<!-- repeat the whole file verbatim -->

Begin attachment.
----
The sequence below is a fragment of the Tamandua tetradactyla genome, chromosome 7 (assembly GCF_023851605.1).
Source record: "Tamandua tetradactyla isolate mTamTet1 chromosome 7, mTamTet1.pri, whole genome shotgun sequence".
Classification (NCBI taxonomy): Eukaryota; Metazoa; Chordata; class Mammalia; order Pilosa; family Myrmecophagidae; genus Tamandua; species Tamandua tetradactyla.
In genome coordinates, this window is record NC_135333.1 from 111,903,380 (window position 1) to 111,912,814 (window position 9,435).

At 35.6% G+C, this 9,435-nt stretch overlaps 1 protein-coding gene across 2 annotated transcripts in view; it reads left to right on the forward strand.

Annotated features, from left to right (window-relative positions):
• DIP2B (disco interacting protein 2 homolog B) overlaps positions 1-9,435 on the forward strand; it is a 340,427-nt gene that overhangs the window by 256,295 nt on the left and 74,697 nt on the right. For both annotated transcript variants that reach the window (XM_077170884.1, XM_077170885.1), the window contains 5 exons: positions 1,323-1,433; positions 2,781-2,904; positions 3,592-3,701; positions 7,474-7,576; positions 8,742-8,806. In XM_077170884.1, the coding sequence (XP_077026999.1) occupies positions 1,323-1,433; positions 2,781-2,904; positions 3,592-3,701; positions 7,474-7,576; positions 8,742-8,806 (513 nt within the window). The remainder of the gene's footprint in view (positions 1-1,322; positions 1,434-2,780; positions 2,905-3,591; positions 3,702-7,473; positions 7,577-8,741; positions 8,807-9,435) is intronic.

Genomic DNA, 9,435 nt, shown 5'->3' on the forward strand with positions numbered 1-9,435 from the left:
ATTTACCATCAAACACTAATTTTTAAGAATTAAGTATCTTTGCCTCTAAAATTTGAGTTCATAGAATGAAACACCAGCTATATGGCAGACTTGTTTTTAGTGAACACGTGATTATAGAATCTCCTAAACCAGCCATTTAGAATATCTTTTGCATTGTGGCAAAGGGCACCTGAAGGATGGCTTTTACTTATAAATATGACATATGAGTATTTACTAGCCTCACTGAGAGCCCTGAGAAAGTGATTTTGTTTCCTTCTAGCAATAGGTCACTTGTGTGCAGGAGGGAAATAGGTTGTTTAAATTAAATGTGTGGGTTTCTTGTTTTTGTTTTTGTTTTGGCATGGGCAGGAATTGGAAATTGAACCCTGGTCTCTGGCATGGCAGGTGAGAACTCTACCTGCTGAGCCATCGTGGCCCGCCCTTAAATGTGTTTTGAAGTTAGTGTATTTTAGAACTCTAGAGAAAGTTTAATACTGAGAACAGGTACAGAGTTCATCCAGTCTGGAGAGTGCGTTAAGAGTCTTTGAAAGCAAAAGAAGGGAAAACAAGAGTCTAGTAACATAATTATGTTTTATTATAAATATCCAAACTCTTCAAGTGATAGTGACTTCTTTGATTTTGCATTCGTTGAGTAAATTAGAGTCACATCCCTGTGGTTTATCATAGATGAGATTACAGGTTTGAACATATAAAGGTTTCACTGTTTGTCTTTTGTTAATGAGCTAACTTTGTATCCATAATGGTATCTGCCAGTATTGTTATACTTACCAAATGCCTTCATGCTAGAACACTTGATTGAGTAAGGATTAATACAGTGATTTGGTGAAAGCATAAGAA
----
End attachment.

The sequence below is a fragment of the Tamandua tetradactyla genome, chromosome 7 (assembly GCF_023851605.1).
Source record: "Tamandua tetradactyla isolate mTamTet1 chromosome 7, mTamTet1.pri, whole genome shotgun sequence".
Classification (NCBI taxonomy): Eukaryota; Metazoa; Chordata; class Mammalia; order Pilosa; family Myrmecophagidae; genus Tamandua; species Tamandua tetradactyla.
In genome coordinates, this window is record NC_135333.1 from 111,903,380 (window position 1) to 111,912,814 (window position 9,435).

At 35.6% G+C, this 9,435-nt stretch overlaps 1 protein-coding gene across 2 annotated transcripts in view; it reads left to right on the forward strand.

Annotated features, from left to right (window-relative positions):
• DIP2B (disco interacting protein 2 homolog B) overlaps positions 1-9,435 on the forward strand; it is a 340,427-nt gene that overhangs the window by 256,295 nt on the left and 74,697 nt on the right. For both annotated transcript variants that reach the window (XM_077170884.1, XM_077170885.1), the window contains 5 exons: positions 1,323-1,433; positions 2,781-2,904; positions 3,592-3,701; positions 7,474-7,576; positions 8,742-8,806. In XM_077170884.1, the coding sequence (XP_077026999.1) occupies positions 1,323-1,433; positions 2,781-2,904; positions 3,592-3,701; positions 7,474-7,576; positions 8,742-8,806 (513 nt within the window). The remainder of the gene's footprint in view (positions 1-1,322; positions 1,434-2,780; positions 2,905-3,591; positions 3,702-7,473; positions 7,577-8,741; positions 8,807-9,435) is intronic.

Genomic DNA, 9,435 nt, shown 5'->3' on the forward strand with positions numbered 1-9,435 from the left:
ATTTACCATCAAACACTAATTTTTAAGAATTAAGTATCTTTGCCTCTAAAATTTGAGTTCATAGAATGAAACACCAGCTATATGGCAGACTTGTTTTTAGTGAACACGTGATTATAGAATCTCCTAAACCAGCCATTTAGAATATCTTTTGCATTGTGGCAAAGGGCACCTGAAGGATGGCTTTTACTTATAAATATGACATATGAGTATTTACTAGCCTCACTGAGAGCCCTGAGAAAGTGATTTTGTTTCCTTCTAGCAATAGGTCACTTGTGTGCAGGAGGGAAATAGGTTGTTTAAATTAAATGTGTGGGTTTCTTGTTTTTGTTTTTGTTTTGGCATGGGCAGGAATTGGAAATTGAACCCTGGTCTCTGGCATGGCAGGTGAGAACTCTACCTGCTGAGCCATCGTGGCCCGCCCTTAAATGTGTTTTGAAGTTAGTGTATTTTAGAACTCTAGAGAAAGTTTAATACTGAGAACAGGTACAGAGTTCATCCAGTCTGGAGAGTGCGTTAAGAGTCTTTGAAAGCAAAAGAAGGGAAAACAAGAGTCTAGTAACATAATTATGTTTTATTATAAATATCCAAACTCTTCAAGTGATAGTGACTTCTTTGATTTTGCATTCGTTGAGTAAATTAGAGTCACATCCCTGTGGTTTATCATAGATGAGATTACAGGTTTGAACATATAAAGGTTTCACTGTTTGTCTTTTGTTAATGAGCTAACTTTGTATCCATAATGGTATCTGCCAGTATTGTTATACTTACCAAATGCCTTCATGCTAGAACACTTGATTGAGTAAGGATTAATACAGTGATTTGGTGAAAGCATAAGAA